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Review: 'The Legend of Zelda: Ocarina of Time 3D' improves a classic

The 3D ability looks great, but it doesn't really add much to a game that stands at the pinnacle of video game history.
The 3D ability looks great, but it doesn't really add much to a game that stands at the pinnacle of video game history.
STORY HIGHLIGHTS
  • The characters now pop out of the screen with the new glasses-free 3D technology
  • The new control system using the touch pad and motion controls offer a more natural feel
  • Those who played the original will marvel at how well the game has aged
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(CNN) -- "The Legend of Zelda: Ocarina of Time 3D" (Nintendo) is a delightful trip down memory lane that brings back memories of the original Nintendo 64 version with a new shine.

Nintendo remastered its 1998 classic for its handheld console, the Nintendo 3DS. Link, Navi and all the other characters now pop out of the screen with the new glasses-free 3D technology.

The original "Ocarina of Time" was praised as one of the best video games ever on Game Rankings and Metacritic, two websites that use gamer input to come up with their scores. With Nintendo's move toward rereleasing its famous, classic titles in 3D, "Ocarina of Time" was pretty much a no-brainer.

The land of Hyrule does seem crisper and brighter than I remember. The maps feel more expansive, even though my mind knows they are the same as in the 1998 version.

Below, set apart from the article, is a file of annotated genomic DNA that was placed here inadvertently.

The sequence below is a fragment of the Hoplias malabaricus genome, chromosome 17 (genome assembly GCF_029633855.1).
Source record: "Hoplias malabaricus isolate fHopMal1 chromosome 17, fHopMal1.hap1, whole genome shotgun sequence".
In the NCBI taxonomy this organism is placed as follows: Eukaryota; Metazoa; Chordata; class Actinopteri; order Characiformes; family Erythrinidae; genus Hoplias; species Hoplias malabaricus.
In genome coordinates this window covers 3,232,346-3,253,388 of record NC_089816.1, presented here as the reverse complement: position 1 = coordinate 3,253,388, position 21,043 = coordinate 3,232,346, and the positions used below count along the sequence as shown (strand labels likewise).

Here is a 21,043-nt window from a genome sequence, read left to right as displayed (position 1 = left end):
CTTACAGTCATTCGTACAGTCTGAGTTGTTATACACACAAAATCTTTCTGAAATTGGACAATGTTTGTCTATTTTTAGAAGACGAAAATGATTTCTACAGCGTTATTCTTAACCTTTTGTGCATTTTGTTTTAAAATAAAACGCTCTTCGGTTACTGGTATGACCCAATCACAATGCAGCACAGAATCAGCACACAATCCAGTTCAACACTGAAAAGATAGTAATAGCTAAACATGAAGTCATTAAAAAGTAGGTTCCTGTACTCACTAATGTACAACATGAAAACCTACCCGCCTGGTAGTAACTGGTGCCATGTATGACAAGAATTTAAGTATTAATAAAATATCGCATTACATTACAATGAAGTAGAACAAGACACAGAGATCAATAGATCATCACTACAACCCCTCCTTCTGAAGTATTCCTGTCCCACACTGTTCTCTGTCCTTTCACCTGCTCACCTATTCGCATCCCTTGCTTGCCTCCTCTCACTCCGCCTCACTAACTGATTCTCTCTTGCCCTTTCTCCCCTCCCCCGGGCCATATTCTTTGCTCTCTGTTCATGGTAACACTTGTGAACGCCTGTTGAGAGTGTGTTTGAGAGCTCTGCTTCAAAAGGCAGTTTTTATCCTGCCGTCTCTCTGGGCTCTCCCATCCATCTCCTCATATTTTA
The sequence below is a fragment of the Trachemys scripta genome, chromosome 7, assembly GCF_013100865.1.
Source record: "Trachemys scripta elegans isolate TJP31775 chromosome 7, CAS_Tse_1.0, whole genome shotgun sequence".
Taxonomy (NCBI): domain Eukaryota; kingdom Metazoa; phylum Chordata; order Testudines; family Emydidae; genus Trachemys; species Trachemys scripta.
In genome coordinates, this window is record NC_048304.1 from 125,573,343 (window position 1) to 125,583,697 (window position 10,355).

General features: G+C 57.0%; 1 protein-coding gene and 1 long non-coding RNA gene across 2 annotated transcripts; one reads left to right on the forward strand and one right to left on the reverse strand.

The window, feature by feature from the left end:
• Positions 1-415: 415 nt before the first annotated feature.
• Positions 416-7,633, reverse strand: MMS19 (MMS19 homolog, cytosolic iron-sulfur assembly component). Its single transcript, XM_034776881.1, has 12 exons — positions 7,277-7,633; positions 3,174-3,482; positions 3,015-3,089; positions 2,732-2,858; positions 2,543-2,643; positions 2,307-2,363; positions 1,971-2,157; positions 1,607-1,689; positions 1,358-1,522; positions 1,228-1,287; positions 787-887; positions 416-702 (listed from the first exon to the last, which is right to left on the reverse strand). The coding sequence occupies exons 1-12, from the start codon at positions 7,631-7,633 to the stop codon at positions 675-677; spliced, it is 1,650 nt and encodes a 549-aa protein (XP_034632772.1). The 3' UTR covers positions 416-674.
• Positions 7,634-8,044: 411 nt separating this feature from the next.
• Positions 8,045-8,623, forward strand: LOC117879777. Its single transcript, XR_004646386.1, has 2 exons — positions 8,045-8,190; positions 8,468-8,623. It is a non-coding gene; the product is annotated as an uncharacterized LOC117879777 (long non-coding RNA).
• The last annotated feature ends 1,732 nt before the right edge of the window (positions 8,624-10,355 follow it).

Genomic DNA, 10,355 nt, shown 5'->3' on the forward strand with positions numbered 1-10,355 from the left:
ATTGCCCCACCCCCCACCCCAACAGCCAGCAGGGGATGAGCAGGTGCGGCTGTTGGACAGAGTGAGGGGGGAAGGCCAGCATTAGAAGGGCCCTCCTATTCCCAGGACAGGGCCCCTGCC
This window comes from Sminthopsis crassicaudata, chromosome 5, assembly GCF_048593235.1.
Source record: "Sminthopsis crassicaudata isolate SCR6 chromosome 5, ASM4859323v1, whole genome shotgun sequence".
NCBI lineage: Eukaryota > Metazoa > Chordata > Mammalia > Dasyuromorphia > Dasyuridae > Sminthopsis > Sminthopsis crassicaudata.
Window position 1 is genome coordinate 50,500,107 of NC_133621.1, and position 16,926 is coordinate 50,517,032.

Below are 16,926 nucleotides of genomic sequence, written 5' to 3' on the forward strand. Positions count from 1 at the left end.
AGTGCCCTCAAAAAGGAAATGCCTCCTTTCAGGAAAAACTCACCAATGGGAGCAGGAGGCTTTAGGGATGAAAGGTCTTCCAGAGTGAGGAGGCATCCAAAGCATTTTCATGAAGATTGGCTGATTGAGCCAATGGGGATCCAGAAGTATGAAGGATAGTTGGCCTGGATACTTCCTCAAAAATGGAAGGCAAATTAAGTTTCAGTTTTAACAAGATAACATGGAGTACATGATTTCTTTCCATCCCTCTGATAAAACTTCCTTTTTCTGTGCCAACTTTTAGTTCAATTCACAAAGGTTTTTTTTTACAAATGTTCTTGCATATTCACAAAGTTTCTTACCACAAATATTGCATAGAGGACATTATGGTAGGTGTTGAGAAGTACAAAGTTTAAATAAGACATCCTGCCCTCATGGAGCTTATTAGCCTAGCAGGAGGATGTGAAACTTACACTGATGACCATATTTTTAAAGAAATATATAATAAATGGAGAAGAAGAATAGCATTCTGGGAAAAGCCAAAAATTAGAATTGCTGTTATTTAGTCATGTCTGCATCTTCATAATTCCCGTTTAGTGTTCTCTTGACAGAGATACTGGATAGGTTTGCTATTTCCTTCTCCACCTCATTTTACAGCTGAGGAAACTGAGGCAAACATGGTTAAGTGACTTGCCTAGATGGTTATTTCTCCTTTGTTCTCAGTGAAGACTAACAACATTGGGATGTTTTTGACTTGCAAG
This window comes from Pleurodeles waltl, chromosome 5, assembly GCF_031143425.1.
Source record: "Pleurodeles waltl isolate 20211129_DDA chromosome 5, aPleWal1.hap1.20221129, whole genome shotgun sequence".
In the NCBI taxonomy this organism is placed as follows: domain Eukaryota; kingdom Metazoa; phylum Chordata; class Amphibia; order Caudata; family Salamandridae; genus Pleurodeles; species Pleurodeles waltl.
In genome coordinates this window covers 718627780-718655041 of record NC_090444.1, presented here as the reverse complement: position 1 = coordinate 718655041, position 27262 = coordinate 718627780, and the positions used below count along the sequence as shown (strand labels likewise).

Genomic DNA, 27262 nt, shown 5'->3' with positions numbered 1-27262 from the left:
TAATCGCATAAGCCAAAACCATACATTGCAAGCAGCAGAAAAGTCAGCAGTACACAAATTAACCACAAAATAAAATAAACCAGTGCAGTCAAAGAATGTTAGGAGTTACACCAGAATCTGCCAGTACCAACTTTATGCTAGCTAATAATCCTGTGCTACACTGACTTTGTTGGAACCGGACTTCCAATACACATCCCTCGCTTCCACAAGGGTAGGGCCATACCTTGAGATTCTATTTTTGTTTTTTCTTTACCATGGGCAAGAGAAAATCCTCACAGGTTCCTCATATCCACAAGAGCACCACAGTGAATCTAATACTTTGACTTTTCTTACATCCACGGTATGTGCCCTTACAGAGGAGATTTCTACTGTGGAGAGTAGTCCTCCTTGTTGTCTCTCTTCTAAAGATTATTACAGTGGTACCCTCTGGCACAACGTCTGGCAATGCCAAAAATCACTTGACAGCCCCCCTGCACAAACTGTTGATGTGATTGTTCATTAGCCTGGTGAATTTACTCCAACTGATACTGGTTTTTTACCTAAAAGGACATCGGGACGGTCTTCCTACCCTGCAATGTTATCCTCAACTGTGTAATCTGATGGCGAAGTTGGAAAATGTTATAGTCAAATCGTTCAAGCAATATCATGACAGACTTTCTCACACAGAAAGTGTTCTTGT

All the combat action is the same as in the previous version. Controls are a bit different to account for the touchscreen on the 3DS, and motion control lets Link look around more easily than before.

The movements and button manipulation feel intuitive. I'm not sure if that's because my memory is helping me or the on-screen hints keep pushing me forward.

The touch screen also acts as an inventory screen so you can easily see what in your pack and what items are assigned to which button. Nintendo made good use of the dual screens, with action on top and inventory on the bottom.

If you knew how to solve all the puzzles in the N64 version, you'll breeze through them on the 3DS version. However, if this is all new to you, a new hint system will guide you through some of the tougher tests.

If there were parts you couldn't stand in the original (I love you, Navi, but if you shout "Hey, listen!" one more time...), those are included as well.

The music plays an integral part of the game, and using headphones on the 3DS, it sounds clear and majestic. The themes and musical sound effects are as timeless as anything associated with Mario.

After completing the main story, there is Master Quest: a second quest with revamped puzzled and redesigned dungeons to challenge players.

In reality, it is everything I remembered and more from playing the original "Ocarina of Time."

Ultimately, the major difference between the two versions is the glasses-free 3D ability of the 3DS. Sadly, I ended up playing most of the game with that ability turned off.

The 3D ability is nice and looks great (for as long as I can stand it). But it doesn't really add much to a game that stands at the pinnacle of video game history.

Nintendo took its time and really made this game beautiful, even in 2D. The gameplay is great, and the new control system, using the touch pad and motion controls, offers a more natural feel to the game.

Add in the portability of the 3DS, and you can visit Hyrule whenever and wherever you want it.

This would be a great game for any gamer of any age.

If you remember playing the original, you'll love the journey back in time and marvel at how well the game has aged. If you have a new gamer close by, this is an awesome way to show him or her a classic game that has new controls to make it easy for them to enjoy.

"The Legend of Zelda: Ocarina of Time 3D" is an exclusive title for the Nintendo 3DS handheld console. It is rated E10+ (Everyone 10 and older) due to animated blood, fantasy violence and suggestive themes. It is now available in Japan, Europe and North America and will be available in Australia on June 30.

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